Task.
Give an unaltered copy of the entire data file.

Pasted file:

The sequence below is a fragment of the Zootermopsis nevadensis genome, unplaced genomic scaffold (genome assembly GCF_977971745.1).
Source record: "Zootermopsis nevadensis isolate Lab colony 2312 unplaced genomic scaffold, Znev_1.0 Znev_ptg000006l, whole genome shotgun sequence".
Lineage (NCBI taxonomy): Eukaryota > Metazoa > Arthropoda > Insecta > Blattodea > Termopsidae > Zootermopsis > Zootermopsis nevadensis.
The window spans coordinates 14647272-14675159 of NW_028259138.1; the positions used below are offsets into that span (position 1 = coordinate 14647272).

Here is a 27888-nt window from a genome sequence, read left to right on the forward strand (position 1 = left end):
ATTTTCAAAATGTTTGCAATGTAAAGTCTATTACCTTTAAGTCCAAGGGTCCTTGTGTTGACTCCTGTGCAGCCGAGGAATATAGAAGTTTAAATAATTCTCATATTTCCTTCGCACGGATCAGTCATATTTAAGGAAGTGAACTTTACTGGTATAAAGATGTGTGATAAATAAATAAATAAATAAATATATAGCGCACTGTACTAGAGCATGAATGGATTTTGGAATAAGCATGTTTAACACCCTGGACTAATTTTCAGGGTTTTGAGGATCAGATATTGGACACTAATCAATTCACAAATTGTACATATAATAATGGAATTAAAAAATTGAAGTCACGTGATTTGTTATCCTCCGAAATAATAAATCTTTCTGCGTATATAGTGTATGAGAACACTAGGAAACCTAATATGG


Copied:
The sequence below is a fragment of the Zootermopsis nevadensis genome, unplaced genomic scaffold (genome assembly GCF_977971745.1).
Source record: "Zootermopsis nevadensis isolate Lab colony 2312 unplaced genomic scaffold, Znev_1.0 Znev_ptg000006l, whole genome shotgun sequence".
Lineage (NCBI taxonomy): Eukaryota > Metazoa > Arthropoda > Insecta > Blattodea > Termopsidae > Zootermopsis > Zootermopsis nevadensis.
The window spans coordinates 14647272-14675159 of NW_028259138.1; the positions used below are offsets into that span (position 1 = coordinate 14647272).

Here is a 27888-nt window from a genome sequence, read left to right on the forward strand (position 1 = left end):
ATTTTCAAAATGTTTGCAATGTAAAGTCTATTACCTTTAAGTCCAAGGGTCCTTGTGTTGACTCCTGTGCAGCCGAGGAATATAGAAGTTTAAATAATTCTCATATTTCCTTCGCACGGATCAGTCATATTTAAGGAAGTGAACTTTACTGGTATAAAGATGTGTGATAAATAAATAAATAAATAAATATATAGCGCACTGTACTAGAGCATGAATGGATTTTGGAATAAGCATGTTTAACACCCTGGACTAATTTTCAGGGTTTTGAGGATCAGATATTGGACACTAATCAATTCACAAATTGTACATATAATAATGGAATTAAAAAATTGAAGTCACGTGATTTGTTATCCTCCGAAATAATAAATCTTTCTGCGTATATAGTGTATGAGAACACTAGGAAACCTAATATGG